JOURNAL ARTICLE

The impact of lymphadenectomy on prognosis and survival of clinically apparent early-stage malignant ovarian germ cell tumors

Beijiao Qin, Wenyan Xu, Yanfang Li
Japanese Journal of Clinical Oncology 2020 March 9, 50 (3): 282-287
31867612

OBJECTIVE: To determine the impact of lymphadenectomy (LND) on survival of clinically apparent early-stage malignant ovarian germ cell tumors (MOGCTs).

METHODS: We retrospectively analyzed the survival of patients who were diagnosed with the three most common histopathology types of malignant ovarian germ cell tumors (yolk sac tumor, dysgerminoma and immature teratoma) and with clinical stage I and II disease, and treated at Sun Yat-sen University Cancer Center between 1 January 1970 and 30 September 2018.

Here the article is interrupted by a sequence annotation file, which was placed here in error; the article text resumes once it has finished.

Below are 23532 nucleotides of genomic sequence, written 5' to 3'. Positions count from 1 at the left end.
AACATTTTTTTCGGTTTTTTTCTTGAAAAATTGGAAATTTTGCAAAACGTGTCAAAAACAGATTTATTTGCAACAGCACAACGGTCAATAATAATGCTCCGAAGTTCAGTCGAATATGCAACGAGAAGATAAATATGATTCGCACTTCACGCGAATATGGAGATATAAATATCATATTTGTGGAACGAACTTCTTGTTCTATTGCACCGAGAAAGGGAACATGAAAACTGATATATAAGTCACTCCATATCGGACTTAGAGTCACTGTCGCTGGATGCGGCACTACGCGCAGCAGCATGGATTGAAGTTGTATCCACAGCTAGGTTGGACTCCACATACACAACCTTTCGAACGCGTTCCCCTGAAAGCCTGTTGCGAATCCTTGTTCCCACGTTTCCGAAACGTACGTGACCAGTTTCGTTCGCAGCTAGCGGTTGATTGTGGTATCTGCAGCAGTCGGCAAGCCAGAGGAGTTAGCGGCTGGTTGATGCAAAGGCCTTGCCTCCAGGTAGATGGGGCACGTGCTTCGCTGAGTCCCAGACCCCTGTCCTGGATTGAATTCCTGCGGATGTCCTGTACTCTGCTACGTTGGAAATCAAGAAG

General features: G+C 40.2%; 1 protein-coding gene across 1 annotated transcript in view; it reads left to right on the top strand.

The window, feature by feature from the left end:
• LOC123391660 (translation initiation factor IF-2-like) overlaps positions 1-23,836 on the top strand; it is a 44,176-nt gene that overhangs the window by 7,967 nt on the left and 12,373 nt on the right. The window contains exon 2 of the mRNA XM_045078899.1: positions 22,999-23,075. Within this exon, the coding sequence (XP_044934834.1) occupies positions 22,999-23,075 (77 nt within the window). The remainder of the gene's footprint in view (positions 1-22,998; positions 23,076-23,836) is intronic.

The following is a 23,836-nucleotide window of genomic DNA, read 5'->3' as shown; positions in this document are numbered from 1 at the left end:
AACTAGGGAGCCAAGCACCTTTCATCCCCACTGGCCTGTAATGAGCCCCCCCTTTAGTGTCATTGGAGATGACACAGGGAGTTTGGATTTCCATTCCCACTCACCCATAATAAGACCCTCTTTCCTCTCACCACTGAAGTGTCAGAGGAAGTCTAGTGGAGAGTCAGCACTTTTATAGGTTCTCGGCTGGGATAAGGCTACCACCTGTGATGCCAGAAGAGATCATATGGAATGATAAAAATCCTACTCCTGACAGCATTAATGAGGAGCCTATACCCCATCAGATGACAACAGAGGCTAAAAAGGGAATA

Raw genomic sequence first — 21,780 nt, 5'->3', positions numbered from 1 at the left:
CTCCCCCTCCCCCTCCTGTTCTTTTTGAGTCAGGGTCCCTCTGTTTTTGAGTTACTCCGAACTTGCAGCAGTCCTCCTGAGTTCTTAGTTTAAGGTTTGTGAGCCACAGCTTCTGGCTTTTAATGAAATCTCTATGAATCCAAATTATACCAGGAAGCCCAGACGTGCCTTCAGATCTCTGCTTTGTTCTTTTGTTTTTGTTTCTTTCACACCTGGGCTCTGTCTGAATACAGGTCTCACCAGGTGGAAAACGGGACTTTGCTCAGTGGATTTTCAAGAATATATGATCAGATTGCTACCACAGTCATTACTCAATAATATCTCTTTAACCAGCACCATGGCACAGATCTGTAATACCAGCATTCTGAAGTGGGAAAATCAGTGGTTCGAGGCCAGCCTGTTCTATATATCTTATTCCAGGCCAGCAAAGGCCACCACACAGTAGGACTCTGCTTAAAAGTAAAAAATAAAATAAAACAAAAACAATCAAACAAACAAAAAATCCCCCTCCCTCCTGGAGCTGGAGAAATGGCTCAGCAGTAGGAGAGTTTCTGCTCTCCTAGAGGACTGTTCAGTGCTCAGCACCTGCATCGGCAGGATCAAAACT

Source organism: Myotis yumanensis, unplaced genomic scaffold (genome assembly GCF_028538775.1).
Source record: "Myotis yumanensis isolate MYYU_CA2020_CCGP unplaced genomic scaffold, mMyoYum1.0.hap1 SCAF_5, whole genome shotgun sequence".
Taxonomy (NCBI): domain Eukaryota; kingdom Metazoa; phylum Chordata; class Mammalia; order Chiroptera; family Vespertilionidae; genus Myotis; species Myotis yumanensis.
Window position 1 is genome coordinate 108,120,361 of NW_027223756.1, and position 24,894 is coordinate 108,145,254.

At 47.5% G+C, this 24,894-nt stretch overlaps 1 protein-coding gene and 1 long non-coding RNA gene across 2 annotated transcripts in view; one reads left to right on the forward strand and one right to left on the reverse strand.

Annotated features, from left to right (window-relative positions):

RESULTS: There were 227 stage I, 28 stage II and one stage IIIA cases after surgery. One hundred and twenty-six patients underwent lymphadenectomy and 130 did not. Only one lymph node metastasis (0.8%) was found in the lymphadenectomy group. Two hundred and twenty-four out of 256 patients (87.5%) received postoperative chemotherapy. There were five relapses (4.0%) in the lymphadenectomy group and four (3.1%) in the non-lymphadenectomy group. Median follow-up was 68 months (range, 1-388). The 10-year disease-free survival rate in the lymphadenectomy group and non-lymphadenectomy group were 88.2 and 96.4%, respectively (P = 0.412); the 10-year overall survival rate in the two groups were 95.7 and 98.2%; respectively (P = 0.798). The results showed that lymphadenectomy did not improve patient survival.

CONCLUSIONS: Lymphadenectomy may have little impact on survival in patients with clinically apparent early-stage malignant ovarian germ cell tumors and may be omitted in the surgical treatment.

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